The FAA has updated the airman testing portion of its website to highlight improvements to the airman testing and certification process that have emerged from a collaborative effort with the aviation industry, in which AOPA played a leading role.
Instructors, pilots, and students visiting the site can learn about the draft airman certification standards, developed by industry and designed to become the foundation of the FAA’s transition to a more integrated and systematic approach to pilot certification.
Also, the training and testing page’s section titled "What’s new and upcoming in airman testing" contains information about changes to the Private Pilot-Airplane Airman Knowledge Test that are to go into effect Feb. 9, said David Oord, AOPA director of regulatory affairs.
The page contains a briefing on the proposed draft airman certification standard for private pilot, commercial pilot, authorized instructor certificates, and the instrument rating that were developed by the FAA’s Aviation Rulemaking Advisory Committee’s Airman Certification System working group, chaired by AOPA.
The site’s section on new and upcoming testing changes is also reporting on the deletion of questions in several topic areas and of several types from the Private Pilot Airplane Airman Knowledge Test beginning Feb. 9, and the addition of a new set of test-question codes, as explained below.
Questions being deleted covered outdated topics including automatic direction finder/nondirectional beacon (ADF/NDB); radar summary charts; the En Route Flight Advisory Service (EFAS); medevac; and transcribed weather broadcasts (TWEB).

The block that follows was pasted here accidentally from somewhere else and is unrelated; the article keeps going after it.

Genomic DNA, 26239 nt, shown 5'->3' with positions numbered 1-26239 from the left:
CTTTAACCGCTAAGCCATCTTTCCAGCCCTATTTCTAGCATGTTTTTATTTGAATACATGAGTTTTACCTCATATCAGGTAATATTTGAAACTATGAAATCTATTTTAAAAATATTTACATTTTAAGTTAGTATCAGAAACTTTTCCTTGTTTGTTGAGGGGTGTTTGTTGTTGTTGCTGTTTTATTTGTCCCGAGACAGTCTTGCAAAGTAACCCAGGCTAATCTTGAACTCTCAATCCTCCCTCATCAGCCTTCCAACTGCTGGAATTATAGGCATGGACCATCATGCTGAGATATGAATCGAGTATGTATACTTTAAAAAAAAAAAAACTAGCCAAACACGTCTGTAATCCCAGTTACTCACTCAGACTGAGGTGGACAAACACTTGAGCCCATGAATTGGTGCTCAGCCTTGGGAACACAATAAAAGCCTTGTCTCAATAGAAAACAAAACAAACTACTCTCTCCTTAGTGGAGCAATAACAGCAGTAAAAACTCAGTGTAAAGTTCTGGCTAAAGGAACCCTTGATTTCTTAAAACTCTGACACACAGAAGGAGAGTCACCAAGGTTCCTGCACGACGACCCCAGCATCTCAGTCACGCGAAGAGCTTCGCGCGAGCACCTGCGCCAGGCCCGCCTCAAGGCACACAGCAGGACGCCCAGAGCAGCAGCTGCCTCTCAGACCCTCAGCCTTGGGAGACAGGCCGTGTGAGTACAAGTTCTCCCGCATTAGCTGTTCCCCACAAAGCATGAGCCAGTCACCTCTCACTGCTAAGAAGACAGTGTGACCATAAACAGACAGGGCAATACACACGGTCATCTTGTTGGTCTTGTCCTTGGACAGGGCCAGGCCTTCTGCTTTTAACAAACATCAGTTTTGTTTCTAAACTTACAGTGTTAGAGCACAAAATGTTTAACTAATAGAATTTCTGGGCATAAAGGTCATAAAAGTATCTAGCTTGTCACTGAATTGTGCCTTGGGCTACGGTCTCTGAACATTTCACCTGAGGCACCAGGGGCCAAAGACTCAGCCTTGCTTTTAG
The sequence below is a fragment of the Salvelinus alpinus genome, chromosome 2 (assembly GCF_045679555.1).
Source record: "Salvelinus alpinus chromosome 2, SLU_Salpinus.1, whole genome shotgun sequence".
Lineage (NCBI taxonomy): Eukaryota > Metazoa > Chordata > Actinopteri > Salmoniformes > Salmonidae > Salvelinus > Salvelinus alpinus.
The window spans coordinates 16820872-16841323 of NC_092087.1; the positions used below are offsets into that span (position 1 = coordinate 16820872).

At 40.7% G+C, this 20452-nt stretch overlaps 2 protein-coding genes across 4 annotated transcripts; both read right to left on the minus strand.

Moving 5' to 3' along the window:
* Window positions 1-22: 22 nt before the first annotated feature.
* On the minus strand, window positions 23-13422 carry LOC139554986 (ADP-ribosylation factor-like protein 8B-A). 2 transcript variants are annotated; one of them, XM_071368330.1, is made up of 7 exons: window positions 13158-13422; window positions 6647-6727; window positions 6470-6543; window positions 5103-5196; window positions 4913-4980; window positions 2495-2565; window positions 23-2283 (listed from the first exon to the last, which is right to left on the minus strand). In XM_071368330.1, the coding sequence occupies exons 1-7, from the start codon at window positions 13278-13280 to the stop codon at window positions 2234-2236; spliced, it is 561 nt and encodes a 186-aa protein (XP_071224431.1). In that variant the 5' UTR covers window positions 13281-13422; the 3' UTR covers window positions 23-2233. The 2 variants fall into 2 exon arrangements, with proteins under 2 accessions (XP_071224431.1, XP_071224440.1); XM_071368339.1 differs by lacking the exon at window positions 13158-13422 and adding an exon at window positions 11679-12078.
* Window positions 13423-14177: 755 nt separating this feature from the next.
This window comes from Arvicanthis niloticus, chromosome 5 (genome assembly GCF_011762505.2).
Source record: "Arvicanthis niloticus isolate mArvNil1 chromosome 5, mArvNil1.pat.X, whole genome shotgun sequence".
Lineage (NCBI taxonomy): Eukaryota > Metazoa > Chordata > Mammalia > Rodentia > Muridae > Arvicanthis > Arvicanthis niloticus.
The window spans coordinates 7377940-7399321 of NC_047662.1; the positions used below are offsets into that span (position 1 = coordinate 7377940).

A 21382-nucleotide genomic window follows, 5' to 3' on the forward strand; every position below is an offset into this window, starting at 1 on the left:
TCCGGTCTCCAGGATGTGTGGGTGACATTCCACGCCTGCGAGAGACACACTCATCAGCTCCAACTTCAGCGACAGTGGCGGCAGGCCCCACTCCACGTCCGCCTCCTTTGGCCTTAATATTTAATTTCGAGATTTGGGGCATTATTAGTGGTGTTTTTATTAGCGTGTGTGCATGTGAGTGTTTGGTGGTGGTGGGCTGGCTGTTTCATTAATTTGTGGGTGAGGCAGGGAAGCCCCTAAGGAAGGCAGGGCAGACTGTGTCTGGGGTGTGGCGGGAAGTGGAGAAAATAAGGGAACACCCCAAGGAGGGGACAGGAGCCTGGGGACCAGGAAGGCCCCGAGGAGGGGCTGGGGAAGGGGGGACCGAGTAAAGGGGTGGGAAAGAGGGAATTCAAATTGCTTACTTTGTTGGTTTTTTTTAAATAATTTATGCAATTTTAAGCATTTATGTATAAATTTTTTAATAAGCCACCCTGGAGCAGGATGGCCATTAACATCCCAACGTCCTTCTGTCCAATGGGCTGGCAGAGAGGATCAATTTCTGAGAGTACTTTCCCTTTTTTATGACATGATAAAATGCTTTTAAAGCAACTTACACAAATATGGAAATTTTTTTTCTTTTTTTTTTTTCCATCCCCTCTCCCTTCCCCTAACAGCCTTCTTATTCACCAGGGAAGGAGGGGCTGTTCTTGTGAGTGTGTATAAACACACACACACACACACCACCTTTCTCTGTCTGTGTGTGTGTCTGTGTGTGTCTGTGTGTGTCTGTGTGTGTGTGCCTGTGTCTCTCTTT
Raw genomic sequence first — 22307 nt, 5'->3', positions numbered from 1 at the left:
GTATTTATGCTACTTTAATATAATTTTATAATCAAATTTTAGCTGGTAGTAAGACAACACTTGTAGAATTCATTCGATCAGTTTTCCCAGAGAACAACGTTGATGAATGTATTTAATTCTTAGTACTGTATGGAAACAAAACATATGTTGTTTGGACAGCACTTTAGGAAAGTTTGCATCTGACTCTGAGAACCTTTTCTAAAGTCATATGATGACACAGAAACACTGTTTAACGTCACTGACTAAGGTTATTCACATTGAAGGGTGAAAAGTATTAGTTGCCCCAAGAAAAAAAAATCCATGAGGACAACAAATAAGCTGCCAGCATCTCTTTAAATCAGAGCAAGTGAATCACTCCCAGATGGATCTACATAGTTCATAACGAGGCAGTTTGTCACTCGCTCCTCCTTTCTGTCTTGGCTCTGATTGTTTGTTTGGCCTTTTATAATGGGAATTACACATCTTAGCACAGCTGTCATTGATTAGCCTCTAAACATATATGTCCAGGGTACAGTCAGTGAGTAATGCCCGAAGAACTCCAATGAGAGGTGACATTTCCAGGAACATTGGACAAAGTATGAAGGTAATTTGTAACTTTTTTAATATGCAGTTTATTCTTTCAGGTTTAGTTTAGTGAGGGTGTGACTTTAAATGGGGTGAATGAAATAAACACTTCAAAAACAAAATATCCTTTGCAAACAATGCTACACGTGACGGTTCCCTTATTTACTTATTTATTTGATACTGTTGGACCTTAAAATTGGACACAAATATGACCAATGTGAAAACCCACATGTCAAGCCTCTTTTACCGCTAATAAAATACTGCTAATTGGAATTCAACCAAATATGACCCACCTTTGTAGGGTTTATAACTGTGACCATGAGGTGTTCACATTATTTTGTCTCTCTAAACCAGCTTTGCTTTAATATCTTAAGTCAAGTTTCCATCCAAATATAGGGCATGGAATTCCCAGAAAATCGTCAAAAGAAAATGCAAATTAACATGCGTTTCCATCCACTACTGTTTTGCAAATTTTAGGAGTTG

The FAA will also delete from the knowledge test "questions involving scalability (i.e., those questions requiring the use of nonstandard scales for measurement or calculation),” and aircraft performance and weather questions “that involve multiple interpolations across multiple charts."
In another refinement, sample Private Pilot Airplane Airman Knowledge Test questions available on the FAA website will show two types of associated codes: the learning statement code(s) associated with the question topic area, and the new airman certification standards code for the question topic area.
Learning statement codes currently appear on a knowledge test-taker’s Airman Knowledge Test Report for any missed test questions. The FAA said it expects airman certification standards codes to replace the learning statement codes on the knowledge test within 12 to 18 months. The new coding system will eventually apply to both knowledge test questions and practical test tasks, linking the two tests through the new system.
"The multi-year overhaul in which the industry and the FAA have been engaged continues to make positive improvements to airman testing and certification," Oord said. "Test questions will now be based on standards that are relevant to today’s flight training and provide the airman with useful knowledge, skills, and risk management tools."